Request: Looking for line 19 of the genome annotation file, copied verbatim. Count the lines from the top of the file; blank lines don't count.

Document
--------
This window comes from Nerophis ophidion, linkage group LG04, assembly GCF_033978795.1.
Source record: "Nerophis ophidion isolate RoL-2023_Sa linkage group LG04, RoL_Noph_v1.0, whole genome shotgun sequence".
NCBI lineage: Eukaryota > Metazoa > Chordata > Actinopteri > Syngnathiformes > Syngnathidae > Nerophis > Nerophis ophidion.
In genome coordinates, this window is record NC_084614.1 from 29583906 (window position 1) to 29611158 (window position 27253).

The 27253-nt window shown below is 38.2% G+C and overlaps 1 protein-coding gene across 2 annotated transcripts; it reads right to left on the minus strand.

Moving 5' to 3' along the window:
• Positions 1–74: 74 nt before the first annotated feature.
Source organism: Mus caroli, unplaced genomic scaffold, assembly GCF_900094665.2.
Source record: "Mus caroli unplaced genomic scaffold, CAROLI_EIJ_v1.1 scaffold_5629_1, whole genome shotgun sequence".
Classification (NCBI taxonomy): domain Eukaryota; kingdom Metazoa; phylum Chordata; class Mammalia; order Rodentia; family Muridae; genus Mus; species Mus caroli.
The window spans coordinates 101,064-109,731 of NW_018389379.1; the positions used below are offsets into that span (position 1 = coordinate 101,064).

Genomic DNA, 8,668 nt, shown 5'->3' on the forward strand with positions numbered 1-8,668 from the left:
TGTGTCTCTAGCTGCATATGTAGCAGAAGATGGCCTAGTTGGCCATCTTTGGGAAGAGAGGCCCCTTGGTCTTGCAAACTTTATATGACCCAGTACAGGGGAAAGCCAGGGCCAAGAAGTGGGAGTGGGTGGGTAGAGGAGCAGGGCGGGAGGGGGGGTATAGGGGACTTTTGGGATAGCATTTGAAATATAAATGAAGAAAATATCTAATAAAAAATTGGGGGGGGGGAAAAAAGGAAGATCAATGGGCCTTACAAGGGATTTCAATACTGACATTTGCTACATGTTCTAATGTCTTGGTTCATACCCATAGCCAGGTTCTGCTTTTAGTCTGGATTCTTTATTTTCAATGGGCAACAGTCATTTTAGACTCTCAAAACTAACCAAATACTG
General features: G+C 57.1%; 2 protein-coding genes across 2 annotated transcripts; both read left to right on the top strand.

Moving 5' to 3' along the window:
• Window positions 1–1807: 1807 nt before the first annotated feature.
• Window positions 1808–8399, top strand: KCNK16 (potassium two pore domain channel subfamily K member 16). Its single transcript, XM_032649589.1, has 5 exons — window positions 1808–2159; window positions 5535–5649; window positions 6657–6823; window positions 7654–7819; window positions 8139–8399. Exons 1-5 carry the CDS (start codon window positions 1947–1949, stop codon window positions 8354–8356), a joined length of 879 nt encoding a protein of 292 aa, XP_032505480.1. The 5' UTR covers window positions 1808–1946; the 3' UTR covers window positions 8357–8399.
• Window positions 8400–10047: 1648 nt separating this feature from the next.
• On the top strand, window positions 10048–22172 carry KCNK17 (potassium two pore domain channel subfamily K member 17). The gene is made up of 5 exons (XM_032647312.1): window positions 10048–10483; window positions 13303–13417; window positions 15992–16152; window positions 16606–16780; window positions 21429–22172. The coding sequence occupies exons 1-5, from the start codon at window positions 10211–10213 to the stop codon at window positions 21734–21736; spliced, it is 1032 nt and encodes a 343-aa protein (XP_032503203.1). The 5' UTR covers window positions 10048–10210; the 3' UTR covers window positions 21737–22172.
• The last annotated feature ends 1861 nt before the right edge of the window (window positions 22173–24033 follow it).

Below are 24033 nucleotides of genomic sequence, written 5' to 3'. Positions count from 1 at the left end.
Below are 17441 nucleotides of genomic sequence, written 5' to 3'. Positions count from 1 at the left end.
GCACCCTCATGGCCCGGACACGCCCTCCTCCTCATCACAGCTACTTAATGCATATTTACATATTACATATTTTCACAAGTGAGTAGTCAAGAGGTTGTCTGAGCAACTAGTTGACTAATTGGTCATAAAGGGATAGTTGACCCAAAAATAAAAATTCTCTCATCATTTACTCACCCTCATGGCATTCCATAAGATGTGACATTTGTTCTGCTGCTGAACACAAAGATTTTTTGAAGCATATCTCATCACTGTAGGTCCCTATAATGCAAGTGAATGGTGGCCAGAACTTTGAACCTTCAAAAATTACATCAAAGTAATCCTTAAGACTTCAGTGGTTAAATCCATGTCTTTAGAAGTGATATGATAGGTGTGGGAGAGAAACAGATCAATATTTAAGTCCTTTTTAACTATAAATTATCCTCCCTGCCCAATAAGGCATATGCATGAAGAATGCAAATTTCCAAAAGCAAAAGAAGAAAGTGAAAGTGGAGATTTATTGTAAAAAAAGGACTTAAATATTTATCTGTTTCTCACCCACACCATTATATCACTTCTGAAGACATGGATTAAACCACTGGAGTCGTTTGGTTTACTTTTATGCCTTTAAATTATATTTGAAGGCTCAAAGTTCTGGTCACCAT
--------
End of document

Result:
• On the top strand, window positions 10048–22172 carry KCNK17 (potassium two pore domain channel subfamily K member 17). The gene is made up of 5 exons (XM_032647312.1): window positions 10048–10483; window positions 13303–13417; window positions 15992–16152; window positions 16606–16780; window positions 21429–22172. The coding sequence occupies exons 1-5, from the start codon at window positions 10211–10213 to the stop codon at window positions 21734–21736; spliced, it is 1032 nt and encodes a 343-aa protein (XP_032503203.1). The 5' UTR covers window positions 10048–10210; the 3' UTR covers window positions 21737–22172.